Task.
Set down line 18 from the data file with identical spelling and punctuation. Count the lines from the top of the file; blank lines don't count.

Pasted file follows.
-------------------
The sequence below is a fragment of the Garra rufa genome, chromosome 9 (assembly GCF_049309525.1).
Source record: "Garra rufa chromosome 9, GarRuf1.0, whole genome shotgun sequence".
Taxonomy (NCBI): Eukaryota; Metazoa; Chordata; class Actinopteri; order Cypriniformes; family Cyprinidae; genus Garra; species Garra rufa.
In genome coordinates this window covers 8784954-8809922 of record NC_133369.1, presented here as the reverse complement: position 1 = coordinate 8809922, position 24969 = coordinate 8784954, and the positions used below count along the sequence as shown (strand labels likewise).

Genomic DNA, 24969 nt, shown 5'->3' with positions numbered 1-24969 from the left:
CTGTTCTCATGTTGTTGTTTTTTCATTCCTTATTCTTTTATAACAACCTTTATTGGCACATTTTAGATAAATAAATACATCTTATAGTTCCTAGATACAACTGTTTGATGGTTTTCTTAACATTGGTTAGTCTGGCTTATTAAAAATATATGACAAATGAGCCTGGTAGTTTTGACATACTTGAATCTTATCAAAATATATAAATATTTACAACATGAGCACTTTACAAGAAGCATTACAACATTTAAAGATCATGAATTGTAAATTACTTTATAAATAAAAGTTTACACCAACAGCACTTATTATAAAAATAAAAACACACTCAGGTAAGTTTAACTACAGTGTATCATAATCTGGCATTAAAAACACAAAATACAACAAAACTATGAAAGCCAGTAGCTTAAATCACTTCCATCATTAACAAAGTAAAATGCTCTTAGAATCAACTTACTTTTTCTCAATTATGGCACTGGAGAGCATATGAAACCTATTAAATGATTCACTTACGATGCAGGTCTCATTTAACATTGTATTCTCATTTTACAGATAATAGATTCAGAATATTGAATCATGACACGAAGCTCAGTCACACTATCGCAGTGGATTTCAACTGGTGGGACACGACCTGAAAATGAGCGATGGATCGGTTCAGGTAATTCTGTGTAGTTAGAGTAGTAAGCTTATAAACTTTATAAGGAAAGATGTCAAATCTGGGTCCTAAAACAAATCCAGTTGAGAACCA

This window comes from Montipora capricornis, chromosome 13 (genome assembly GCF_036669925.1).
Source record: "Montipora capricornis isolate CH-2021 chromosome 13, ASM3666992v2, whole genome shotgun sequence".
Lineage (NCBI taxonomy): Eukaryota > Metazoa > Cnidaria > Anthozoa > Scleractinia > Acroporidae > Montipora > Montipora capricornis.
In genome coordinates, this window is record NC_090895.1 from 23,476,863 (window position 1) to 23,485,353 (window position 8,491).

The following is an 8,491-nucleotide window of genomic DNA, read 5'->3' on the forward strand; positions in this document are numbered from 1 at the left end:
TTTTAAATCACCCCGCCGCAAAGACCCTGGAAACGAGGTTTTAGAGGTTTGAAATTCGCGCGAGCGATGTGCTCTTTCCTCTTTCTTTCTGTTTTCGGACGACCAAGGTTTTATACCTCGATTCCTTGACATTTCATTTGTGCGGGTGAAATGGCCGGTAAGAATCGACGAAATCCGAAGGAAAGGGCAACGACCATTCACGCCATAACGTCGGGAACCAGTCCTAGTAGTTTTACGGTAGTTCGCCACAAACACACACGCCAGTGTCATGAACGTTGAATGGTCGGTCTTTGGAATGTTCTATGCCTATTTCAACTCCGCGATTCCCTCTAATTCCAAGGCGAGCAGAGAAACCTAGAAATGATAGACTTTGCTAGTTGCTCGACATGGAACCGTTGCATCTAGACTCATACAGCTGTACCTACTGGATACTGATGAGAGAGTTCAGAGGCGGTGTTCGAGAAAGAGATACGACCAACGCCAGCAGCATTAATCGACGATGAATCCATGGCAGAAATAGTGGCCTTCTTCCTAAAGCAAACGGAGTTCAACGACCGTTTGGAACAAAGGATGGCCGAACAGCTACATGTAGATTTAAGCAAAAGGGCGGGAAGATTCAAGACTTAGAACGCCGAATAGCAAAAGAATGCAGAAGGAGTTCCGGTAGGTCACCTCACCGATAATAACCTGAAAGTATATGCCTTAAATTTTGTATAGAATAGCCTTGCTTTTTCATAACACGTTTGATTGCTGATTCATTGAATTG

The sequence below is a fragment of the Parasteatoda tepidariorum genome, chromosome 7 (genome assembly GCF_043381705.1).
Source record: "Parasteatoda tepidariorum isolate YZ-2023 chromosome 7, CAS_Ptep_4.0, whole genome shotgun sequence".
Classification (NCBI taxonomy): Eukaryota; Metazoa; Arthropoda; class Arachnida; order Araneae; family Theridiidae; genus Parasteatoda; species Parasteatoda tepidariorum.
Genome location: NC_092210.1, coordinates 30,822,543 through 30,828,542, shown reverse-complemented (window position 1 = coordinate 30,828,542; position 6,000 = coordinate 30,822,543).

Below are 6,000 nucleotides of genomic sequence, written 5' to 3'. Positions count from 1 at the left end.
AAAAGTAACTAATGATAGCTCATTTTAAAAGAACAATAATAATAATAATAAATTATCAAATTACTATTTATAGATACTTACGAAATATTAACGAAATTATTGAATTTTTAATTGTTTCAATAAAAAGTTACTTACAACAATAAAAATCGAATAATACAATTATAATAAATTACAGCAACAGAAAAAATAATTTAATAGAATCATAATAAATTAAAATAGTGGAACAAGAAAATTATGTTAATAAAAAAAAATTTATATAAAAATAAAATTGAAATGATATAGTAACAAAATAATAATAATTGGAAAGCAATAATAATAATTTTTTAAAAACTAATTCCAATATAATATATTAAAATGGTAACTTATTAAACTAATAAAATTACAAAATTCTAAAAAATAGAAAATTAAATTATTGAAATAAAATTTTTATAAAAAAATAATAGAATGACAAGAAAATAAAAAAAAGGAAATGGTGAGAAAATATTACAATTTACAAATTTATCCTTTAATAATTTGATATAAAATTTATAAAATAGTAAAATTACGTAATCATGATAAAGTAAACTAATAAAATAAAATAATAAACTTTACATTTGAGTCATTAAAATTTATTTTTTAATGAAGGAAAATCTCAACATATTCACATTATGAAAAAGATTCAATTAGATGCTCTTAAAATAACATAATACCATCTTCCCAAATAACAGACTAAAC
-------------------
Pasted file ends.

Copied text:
AAAAGTAACTAATGATAGCTCATTTTAAAAGAACAATAATAATAATAATAAATTATCAAATTACTATTTATAGATACTTACGAAATATTAACGAAATTATTGAATTTTTAATTGTTTCAATAAAAAGTTACTTACAACAATAAAAATCGAATAATACAATTATAATAAATTACAGCAACAGAAAAAATAATTTAATAGAATCATAATAAATTAAAATAGTGGAACAAGAAAATTATGTTAATAAAAAAAAATTTATATAAAAATAAAATTGAAATGATATAGTAACAAAATAATAATAATTGGAAAGCAATAATAATAATTTTTTAAAAACTAATTCCAATATAATATATTAAAATGGTAACTTATTAAACTAATAAAATTACAAAATTCTAAAAAATAGAAAATTAAATTATTGAAATAAAATTTTTATAAAAAAATAATAGAATGACAAGAAAATAAAAAAAAGGAAATGGTGAGAAAATATTACAATTTACAAATTTATCCTTTAATAATTTGATATAAAATTTATAAAATAGTAAAATTACGTAATCATGATAAAGTAAACTAATAAAATAAAATAATAAACTTTACATTTGAGTCATTAAAATTTATTTTTTAATGAAGGAAAATCTCAACATATTCACATTATGAAAAAGATTCAATTAGATGCTCTTAAAATAACATAATACCATCTTCCCAAATAACAGACTAAAC